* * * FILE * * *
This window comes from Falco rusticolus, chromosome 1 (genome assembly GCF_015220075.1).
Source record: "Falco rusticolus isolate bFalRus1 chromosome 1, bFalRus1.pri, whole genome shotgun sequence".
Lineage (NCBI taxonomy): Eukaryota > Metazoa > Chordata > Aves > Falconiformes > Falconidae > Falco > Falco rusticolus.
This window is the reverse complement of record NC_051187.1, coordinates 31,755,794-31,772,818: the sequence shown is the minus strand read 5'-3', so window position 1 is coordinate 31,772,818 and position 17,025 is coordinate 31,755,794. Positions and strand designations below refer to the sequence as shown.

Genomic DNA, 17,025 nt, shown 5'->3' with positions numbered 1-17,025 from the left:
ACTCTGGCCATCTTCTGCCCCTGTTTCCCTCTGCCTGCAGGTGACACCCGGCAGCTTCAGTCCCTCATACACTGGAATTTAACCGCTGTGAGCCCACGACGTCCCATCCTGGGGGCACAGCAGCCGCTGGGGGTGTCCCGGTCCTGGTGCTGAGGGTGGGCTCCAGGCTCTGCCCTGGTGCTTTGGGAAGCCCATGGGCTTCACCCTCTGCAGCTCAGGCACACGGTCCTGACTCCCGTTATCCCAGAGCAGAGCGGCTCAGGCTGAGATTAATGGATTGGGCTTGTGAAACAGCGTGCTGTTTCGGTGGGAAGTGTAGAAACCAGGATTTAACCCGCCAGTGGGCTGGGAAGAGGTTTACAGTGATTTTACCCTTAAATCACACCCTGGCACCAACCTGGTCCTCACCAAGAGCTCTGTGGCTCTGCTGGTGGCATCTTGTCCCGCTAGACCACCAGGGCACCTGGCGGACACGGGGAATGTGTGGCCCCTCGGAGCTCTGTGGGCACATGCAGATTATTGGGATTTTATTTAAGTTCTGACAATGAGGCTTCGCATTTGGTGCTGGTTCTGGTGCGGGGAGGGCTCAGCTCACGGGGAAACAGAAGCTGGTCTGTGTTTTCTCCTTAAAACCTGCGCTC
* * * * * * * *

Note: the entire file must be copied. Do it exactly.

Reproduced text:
This window comes from Falco rusticolus, chromosome 1 (genome assembly GCF_015220075.1).
Source record: "Falco rusticolus isolate bFalRus1 chromosome 1, bFalRus1.pri, whole genome shotgun sequence".
Lineage (NCBI taxonomy): Eukaryota > Metazoa > Chordata > Aves > Falconiformes > Falconidae > Falco > Falco rusticolus.
This window is the reverse complement of record NC_051187.1, coordinates 31,755,794-31,772,818: the sequence shown is the minus strand read 5'-3', so window position 1 is coordinate 31,772,818 and position 17,025 is coordinate 31,755,794. Positions and strand designations below refer to the sequence as shown.

Genomic DNA, 17,025 nt, shown 5'->3' with positions numbered 1-17,025 from the left:
ACTCTGGCCATCTTCTGCCCCTGTTTCCCTCTGCCTGCAGGTGACACCCGGCAGCTTCAGTCCCTCATACACTGGAATTTAACCGCTGTGAGCCCACGACGTCCCATCCTGGGGGCACAGCAGCCGCTGGGGGTGTCCCGGTCCTGGTGCTGAGGGTGGGCTCCAGGCTCTGCCCTGGTGCTTTGGGAAGCCCATGGGCTTCACCCTCTGCAGCTCAGGCACACGGTCCTGACTCCCGTTATCCCAGAGCAGAGCGGCTCAGGCTGAGATTAATGGATTGGGCTTGTGAAACAGCGTGCTGTTTCGGTGGGAAGTGTAGAAACCAGGATTTAACCCGCCAGTGGGCTGGGAAGAGGTTTACAGTGATTTTACCCTTAAATCACACCCTGGCACCAACCTGGTCCTCACCAAGAGCTCTGTGGCTCTGCTGGTGGCATCTTGTCCCGCTAGACCACCAGGGCACCTGGCGGACACGGGGAATGTGTGGCCCCTCGGAGCTCTGTGGGCACATGCAGATTATTGGGATTTTATTTAAGTTCTGACAATGAGGCTTCGCATTTGGTGCTGGTTCTGGTGCGGGGAGGGCTCAGCTCACGGGGAAACAGAAGCTGGTCTGTGTTTTCTCCTTAAAACCTGCGCTC